After all, it was just 4.5 years ago he was signing on the dole (i.e. Welfare) and today he is a 4 time MMA world champion in two different weights, the only simultaneous two division UFC world champion in history, one of the most famous athletes on the face of the planet and one half of THEE biggest fight in combat sports history that will see him clear over 100 million US dollars for one nights work!
And THAT my friends…is what ‘earning it’ looks like!
Now let’s take a second to consider the IMMENSE credit that this man deserves for taking on potentially the greatest boxer of All-Time in his own sport in front of what is essentially the entire world watching!! This takes extreme intestinal fortitude, a rarely seen, special kind of warrior mentality.
As for this “making a mockery of both/either sports” nothing could be further from the truth as I see it. The VAST amount of public interest this fight has generated has been, and will continue to be, great for the now slightly waning sport of boxing. It has been like an injection of adrenaline into the vain of the sweet science from a public interest perspective. All the extra eyes and extra interest can be nothing but positive for boxing. Equally, if not more so, the HUGE spotlight that this fight has also shone on MMA has singlehandedly brought more new eyes to the sport than any other single act ever has…by a MILE!
In fact, even before this fight the entire sport of MMA already owed Conor McGregor a debt of gratitude for raising EVERYONE’s earning potential massively through his own exploits. But NOW, due to this fight, the ‘Money Genie’ is well and truly out of the bottle for all MMA fighters as a barrier has now been crossed and like every other barrier in human history, once it happens…there’s no going back! The same public that demanded this fight could very well demand more MMA superstars facing boxers for mega bucks (maybe not as much as THIS fight, but an astronomical amount by current MMA standards). This will be appealing to the public for the spectacle of it, it will be appealing to MMA fighters for the money and it will be appealing to boxer’s for the notoriety gained and apparent easy payday.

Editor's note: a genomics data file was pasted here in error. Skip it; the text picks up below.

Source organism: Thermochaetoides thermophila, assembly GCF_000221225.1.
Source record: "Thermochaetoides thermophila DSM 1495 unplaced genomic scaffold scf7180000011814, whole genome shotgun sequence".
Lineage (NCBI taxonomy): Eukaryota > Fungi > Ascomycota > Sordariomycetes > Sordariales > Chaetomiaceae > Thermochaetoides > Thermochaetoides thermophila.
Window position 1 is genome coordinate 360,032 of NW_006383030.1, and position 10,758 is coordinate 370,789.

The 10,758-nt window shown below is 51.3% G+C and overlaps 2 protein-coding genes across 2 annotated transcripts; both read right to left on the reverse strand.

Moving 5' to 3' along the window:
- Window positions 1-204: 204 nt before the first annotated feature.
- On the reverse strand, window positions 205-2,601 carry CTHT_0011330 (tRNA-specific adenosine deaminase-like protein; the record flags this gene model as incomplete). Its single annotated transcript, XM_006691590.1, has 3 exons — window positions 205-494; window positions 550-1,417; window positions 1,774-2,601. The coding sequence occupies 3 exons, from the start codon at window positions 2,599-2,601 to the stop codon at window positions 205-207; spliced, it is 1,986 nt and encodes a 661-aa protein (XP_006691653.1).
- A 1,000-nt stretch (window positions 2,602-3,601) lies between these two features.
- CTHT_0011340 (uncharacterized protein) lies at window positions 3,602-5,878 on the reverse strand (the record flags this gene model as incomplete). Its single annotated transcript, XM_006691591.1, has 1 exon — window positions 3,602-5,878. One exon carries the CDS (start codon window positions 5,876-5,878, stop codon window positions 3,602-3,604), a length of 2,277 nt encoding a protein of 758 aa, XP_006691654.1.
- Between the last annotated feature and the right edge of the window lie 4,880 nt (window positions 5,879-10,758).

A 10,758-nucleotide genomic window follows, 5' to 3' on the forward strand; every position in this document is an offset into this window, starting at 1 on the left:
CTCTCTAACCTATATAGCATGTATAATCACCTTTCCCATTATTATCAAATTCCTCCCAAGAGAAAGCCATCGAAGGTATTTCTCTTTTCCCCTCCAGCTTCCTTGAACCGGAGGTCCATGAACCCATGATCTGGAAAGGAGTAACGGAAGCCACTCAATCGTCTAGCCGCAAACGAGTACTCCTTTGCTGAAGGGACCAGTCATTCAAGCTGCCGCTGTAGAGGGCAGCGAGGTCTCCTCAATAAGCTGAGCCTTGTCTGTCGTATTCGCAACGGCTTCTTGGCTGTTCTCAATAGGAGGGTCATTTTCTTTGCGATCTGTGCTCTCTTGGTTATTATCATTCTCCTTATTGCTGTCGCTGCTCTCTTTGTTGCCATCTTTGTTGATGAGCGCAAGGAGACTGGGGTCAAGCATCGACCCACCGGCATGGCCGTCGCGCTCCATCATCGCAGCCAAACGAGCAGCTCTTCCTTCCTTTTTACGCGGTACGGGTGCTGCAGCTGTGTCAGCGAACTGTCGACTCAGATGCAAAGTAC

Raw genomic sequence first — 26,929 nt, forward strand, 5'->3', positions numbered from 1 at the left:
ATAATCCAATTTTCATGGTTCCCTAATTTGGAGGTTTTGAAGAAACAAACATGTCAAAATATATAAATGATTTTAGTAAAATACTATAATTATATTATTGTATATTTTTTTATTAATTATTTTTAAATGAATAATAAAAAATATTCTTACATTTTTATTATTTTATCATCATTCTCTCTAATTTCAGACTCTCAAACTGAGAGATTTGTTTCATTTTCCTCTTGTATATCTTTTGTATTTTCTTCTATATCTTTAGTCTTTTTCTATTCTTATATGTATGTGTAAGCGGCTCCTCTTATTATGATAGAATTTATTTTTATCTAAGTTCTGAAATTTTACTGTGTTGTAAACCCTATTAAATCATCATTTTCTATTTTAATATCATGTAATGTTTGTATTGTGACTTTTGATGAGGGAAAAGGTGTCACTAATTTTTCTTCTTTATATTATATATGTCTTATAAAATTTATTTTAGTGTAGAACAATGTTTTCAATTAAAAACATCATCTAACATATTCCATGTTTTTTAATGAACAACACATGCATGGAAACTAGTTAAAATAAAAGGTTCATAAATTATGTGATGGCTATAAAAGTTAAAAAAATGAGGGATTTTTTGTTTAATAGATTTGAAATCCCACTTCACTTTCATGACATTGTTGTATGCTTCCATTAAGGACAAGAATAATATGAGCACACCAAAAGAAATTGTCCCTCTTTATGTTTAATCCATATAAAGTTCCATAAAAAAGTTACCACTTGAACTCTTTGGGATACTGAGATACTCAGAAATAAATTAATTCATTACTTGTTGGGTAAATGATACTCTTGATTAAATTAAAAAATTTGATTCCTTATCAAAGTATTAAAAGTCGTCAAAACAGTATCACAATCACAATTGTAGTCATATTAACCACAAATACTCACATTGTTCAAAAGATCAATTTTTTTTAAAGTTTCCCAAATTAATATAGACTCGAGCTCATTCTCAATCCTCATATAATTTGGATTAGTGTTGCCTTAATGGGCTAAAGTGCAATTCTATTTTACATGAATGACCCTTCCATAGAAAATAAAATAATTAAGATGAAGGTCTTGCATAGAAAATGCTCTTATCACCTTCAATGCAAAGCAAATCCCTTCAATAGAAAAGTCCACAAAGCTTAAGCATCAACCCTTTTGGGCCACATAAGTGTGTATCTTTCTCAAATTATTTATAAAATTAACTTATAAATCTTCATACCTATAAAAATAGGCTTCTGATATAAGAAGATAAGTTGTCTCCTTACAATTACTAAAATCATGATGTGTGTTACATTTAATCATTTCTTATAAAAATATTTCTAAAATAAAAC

In other words it’s an inevitable evolution, and will loosen the one man stranglehold on the sport of MMA that has gone on for too long. MMA fighters will finally be making the money they deserve, ironically through a different sport. This will in turn also FORCE the earning potential in actual MMA fights up all over the world as a direct side effect. Everyone can then form an orderly que and thank Conor one at a time…no cutting line.
Now to the fight itself.
McGregor’s Keys to Victory: I’ve heard a lot of genuine experts suggest that Conor’s best bet is to ‘Rush Him’, throw caution to the wind, think nothing of defence and just adopt the ‘take two to land one’ mentality. This tactic is usually accompanied by the advice that he needs to try and throw 100 punches a round and overwhelm Floyd with crude, ungainly brawling…I personally feel all of this is deluded.
Conor doesn’t fight like that, never has. He’s a methodical southpaw counter puncher with great timing and accuracy. If you want him to throw 100 punches a round for 12 rounds you’d better check if he’s allowed to borrow Wayne McCullough’s arms first. Just no, Conor is a devastating sniper that comes out of nowhere and destroys your whole world with one shot…NOT a machine gun. He’s a heavily muscled power puncher loaded full of fast twitch muscle fibres, YES he can get into great CV shape (and he looks as though he certainly has this time), but his skeletal muscles are never going to function like a perpetual motion style fighter’s do.